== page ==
“We’re going to have a little girl.”
If he had just seen bright seraphim and cherubim, I don’t think his voice would have held more awe. My firstborn was expecting his firstborn, and I think I had never heard such incredulity, reverence, thrill and amazement in anyone’s voice. It was as though his deepest heart’s desire had been granted, as though he had been born wanting a little girl.
When I visited a few weeks after her birth, she slept. He said that he spent surprising chunks of time just watching her sleep. How I remembered. I’d been fascinated into my soul when I watched him sleep when he was that new. Trying to comprehend his being. How do we wrap our minds around a person who didn’t exist a year ago? Who can fathom?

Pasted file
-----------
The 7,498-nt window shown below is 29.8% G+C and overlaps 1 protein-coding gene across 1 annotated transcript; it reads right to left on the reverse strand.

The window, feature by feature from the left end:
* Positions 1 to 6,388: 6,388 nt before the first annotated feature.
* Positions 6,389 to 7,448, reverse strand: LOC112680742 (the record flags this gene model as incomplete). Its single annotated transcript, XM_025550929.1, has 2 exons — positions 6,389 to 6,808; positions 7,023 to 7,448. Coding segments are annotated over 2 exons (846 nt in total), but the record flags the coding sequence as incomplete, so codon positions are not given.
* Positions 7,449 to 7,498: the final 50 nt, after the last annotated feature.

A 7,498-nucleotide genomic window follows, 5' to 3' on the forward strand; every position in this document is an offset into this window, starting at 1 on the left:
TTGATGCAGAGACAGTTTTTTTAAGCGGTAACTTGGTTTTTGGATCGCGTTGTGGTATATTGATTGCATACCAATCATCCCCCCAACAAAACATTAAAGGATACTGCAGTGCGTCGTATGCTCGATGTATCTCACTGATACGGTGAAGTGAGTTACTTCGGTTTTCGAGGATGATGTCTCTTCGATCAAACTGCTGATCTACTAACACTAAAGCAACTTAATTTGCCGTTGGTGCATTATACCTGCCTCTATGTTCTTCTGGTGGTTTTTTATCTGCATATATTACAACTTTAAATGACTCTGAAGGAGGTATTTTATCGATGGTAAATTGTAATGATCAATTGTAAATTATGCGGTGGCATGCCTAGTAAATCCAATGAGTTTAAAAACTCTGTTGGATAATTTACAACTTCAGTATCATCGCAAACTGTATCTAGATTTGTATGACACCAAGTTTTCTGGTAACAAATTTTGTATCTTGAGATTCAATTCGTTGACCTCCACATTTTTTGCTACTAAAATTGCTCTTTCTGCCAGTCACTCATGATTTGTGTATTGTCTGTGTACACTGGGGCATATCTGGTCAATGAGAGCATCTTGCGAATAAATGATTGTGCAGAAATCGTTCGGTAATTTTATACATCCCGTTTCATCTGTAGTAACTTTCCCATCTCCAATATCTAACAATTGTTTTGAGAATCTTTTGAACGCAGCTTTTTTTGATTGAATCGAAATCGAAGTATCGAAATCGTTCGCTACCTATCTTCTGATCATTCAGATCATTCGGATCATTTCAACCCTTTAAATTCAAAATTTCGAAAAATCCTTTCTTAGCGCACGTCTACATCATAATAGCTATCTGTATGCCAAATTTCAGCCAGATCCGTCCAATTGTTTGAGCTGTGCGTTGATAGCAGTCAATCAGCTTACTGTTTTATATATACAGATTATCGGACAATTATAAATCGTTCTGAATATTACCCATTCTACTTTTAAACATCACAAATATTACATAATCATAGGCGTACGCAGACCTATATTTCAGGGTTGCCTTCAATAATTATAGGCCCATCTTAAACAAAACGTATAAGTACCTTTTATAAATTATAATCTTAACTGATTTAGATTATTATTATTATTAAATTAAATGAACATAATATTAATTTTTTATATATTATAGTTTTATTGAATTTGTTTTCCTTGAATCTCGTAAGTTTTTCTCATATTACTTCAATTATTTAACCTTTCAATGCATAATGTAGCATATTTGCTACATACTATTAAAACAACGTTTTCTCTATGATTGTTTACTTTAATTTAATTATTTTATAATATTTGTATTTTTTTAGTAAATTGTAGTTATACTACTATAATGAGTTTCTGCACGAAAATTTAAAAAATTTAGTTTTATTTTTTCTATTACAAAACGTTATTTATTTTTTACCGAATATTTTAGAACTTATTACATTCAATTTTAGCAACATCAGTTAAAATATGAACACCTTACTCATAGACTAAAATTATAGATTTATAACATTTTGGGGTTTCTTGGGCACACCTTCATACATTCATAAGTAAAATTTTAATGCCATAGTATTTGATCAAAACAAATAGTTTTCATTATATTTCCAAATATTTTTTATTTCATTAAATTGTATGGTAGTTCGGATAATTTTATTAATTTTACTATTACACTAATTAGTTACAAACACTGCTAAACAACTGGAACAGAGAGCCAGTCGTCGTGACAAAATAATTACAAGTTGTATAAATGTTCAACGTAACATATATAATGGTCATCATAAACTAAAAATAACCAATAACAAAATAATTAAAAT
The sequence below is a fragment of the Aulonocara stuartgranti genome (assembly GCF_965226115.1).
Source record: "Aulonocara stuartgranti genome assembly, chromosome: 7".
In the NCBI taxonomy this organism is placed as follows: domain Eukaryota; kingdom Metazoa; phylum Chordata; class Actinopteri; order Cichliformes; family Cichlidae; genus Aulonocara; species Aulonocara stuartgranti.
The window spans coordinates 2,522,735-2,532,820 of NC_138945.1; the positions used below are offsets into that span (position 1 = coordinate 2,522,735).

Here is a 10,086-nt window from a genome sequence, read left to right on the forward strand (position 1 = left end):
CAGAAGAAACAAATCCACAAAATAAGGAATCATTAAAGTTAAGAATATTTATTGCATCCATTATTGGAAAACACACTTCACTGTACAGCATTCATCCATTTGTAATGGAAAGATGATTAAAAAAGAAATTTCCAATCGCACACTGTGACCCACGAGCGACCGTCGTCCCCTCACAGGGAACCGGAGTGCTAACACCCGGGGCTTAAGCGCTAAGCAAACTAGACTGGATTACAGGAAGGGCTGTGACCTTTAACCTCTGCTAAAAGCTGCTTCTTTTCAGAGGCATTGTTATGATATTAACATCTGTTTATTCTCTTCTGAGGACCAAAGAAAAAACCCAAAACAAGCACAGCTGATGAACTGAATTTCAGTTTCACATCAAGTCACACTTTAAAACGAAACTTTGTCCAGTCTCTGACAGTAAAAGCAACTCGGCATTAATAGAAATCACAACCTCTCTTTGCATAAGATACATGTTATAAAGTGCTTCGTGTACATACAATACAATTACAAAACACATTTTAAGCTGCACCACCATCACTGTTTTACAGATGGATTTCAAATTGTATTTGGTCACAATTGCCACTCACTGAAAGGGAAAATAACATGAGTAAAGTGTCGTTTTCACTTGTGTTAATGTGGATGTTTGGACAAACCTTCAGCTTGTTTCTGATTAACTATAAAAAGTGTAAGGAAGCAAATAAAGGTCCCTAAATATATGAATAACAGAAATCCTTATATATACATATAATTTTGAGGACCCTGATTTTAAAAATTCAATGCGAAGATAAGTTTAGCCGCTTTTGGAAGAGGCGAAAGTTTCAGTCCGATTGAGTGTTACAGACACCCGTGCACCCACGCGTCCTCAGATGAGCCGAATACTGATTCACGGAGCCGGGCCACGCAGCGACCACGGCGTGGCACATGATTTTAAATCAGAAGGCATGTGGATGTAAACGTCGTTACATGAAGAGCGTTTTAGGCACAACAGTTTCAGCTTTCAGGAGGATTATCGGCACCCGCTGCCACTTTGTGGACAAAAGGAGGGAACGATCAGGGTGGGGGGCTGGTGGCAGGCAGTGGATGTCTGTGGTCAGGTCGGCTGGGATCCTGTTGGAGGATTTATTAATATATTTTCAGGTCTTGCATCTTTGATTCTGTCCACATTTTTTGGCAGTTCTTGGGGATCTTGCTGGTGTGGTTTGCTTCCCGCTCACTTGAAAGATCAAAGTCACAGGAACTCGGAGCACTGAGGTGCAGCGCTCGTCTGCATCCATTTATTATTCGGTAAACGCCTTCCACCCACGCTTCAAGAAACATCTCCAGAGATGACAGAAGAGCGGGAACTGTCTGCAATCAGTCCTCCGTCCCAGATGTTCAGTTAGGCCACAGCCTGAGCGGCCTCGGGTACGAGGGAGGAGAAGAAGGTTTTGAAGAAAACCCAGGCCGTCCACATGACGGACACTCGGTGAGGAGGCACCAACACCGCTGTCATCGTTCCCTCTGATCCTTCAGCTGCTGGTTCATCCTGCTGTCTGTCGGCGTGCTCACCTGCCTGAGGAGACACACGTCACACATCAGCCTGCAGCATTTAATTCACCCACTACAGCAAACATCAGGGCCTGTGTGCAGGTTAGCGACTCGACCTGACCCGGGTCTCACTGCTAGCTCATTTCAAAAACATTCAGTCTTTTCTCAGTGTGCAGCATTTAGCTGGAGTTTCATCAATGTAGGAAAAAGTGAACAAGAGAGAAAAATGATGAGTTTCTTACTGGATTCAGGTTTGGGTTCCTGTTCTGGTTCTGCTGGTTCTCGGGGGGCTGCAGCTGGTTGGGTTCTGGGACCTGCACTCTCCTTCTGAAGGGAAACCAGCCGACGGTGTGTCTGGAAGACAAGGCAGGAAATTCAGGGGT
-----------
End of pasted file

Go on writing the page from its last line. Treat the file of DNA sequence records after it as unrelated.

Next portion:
A couple months later, he called with a different voice. He told me he’d just walked into his bedroom and stopped, looking around blankly and saying to himself, “What did I come in here for — OH, NO! I’M MY MOTHER!”
And thus did fatherhood grip him. The brain to mush this soon? Did I laugh? Does a square have corners?
Before too much complacency set in, another announcement. A beautiful boy! My son held both protectively, his newborn son and his little girl, the awe spoken this time in his bowed head. He became fluent in parent-speak, lobbing words like “breast pump” and “diaper rash” effortlessly, acquiring artisanal burping and changing skills. With a smile, a wisecrack, a bit of philosophy, a sense of a secret shared: the lifebond. A man with his daughter and his son. Like a bud meant to bloom, he was a natural. He still is.